If you're gearing up to retire in 2023, you may, at this point, be counting down the days until you're able to tender your resignation and free up 40 hours or more every week. But retirement isn't the sort of thing you should jump into. Even if you decided years ago that you want to retire in 2023, it's still important to make these key moves first.
1. Figure out what Social Security will pay you
If you worked and paid into Social Security all your life, you should be entitled to a monthly benefit once you retire. But do you know how much Social Security income you're in line for? If not, there's an easy way to find out.
Simply create an account on the Social Security Administration's website and access your most recent earnings statement. It should give you a summary of your recent wages, as well as an estimate of what your monthly Social Security benefit looks like.
If you're not happy with that number, you can always look to delay your Social Security claim a few more months or years. In fact, you can boost your monthly benefit by delaying your filing until the age of 70.
That said, you may not have the option to retire and delay Social Security. One of those things might have to give. But you should see what monthly benefit you're in line for before deciding that a 2023 retirement is right for you.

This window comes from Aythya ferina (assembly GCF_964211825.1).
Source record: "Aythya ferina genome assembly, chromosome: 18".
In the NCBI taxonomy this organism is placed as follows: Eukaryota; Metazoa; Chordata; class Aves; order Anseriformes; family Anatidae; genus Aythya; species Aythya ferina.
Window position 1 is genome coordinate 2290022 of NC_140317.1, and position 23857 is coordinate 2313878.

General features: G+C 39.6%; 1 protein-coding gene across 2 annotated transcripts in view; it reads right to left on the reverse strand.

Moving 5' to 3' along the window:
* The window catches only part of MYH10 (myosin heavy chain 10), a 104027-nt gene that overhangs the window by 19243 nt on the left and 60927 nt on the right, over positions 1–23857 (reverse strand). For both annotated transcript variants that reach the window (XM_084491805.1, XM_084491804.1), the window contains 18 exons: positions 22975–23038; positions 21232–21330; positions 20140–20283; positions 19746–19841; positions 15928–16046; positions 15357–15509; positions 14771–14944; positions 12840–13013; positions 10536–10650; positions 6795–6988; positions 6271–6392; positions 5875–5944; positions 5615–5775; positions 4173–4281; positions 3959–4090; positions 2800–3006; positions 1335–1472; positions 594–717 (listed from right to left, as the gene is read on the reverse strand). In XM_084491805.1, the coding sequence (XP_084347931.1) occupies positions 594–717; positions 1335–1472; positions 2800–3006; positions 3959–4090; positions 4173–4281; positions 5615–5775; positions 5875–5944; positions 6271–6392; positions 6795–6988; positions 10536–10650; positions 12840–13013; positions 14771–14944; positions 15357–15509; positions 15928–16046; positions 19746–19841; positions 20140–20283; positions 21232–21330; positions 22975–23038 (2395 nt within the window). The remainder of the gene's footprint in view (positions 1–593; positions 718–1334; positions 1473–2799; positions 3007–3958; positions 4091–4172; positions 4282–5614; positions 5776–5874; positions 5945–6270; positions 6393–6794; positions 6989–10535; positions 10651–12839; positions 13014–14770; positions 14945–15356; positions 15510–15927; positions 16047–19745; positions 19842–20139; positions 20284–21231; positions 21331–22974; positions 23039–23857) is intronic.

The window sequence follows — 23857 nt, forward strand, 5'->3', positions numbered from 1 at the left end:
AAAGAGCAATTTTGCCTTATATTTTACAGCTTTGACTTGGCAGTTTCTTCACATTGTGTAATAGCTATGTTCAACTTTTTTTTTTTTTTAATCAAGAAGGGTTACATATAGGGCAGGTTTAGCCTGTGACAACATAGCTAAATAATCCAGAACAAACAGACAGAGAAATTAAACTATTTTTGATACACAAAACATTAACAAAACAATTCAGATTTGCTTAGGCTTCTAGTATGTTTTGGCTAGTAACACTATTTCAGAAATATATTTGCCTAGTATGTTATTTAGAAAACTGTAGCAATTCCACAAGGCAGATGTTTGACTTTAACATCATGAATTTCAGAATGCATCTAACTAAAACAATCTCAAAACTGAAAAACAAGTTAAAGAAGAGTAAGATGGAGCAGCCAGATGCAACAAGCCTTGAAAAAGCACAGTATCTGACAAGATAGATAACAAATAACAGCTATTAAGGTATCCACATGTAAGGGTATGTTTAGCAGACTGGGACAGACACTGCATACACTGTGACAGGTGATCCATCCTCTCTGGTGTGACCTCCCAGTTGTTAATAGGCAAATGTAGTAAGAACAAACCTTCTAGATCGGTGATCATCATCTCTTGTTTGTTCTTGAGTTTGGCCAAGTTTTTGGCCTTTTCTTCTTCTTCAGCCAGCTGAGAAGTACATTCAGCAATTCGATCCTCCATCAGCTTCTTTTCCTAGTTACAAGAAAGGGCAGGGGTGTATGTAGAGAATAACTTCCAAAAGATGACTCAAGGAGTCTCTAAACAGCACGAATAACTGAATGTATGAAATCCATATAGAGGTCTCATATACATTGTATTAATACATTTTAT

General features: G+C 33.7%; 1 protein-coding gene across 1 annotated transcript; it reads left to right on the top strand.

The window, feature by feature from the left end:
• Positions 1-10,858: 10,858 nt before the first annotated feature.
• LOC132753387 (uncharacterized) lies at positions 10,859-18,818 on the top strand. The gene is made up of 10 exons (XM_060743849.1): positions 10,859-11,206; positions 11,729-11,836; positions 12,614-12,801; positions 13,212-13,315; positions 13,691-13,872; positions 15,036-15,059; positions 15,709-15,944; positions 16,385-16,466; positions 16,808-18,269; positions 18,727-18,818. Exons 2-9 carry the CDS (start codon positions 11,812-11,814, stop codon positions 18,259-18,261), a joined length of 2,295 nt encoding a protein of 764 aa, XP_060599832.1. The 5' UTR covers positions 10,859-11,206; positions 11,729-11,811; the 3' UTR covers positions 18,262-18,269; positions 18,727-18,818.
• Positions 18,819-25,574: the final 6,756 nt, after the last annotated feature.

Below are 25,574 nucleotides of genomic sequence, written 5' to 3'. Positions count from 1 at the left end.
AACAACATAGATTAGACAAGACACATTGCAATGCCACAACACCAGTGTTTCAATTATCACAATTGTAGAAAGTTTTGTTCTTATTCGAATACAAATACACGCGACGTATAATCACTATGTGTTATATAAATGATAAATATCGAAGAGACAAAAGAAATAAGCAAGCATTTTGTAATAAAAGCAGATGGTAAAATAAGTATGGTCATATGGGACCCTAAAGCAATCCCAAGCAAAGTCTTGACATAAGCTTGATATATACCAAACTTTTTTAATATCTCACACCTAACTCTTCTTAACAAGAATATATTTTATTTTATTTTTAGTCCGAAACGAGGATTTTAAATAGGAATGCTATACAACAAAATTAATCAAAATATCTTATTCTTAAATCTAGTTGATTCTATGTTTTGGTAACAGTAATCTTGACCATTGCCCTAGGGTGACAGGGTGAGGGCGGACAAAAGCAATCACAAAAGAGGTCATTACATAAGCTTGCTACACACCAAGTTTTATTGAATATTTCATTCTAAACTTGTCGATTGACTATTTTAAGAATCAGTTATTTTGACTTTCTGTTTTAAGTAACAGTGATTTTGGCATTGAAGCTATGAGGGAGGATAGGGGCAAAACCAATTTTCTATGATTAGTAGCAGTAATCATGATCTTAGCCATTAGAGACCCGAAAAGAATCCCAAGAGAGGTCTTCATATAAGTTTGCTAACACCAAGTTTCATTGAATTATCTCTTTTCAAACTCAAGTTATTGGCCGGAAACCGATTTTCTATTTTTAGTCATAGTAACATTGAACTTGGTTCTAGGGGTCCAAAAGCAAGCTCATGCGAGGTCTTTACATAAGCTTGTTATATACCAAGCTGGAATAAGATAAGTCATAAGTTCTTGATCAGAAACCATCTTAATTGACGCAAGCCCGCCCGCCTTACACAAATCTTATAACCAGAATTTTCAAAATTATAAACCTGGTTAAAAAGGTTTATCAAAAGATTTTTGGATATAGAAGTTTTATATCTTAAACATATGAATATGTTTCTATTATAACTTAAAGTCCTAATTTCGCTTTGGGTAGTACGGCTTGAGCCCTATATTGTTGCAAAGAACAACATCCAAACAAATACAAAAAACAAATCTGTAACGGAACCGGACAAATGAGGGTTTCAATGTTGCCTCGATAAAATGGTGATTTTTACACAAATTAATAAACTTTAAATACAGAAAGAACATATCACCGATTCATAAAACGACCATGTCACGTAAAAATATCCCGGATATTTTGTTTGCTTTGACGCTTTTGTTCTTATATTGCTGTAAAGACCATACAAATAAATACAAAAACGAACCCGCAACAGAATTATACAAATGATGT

2. Determine how much annual income you'll get from your savings
You may be coming into retirement with a heap of money in an IRA or 401(k) plan. But how much annual income will that leave you with? To figure that out, you'll need to establish a withdrawal rate that's comfortable for you.
In the past, financial experts commonly advised savers to stick to a 4% withdrawal rate. Due to longer life expectancies and other factors, though, many experts are now advising to stick to a 3% withdrawal rate. Either way, you'll need to figure out what's most appropriate for you and how much annual income that allows for.
3. Map out a budget that accounts for inflation
You may have created a retirement budget in the past in the course of your planning. But is that budget still accurate?
Let's not forget that inflation has driven living costs up substantially over the past year. And chances are, inflation levels will remain high in 2023 — at least during the first half of the year.
Make sure you're in line for enough income to cover your retirement expenses, based on their current cost. The last thing you want is to leave your job — and paycheck — behind, only to struggle to make ends meet.
Retiring in 2023 is a move that could end up working out really well for you. Or you may decide that it's best to postpone retirement a bit longer. Make sure to tackle these important moves before taking that leap so you don't end up regretting your decision after the fact.
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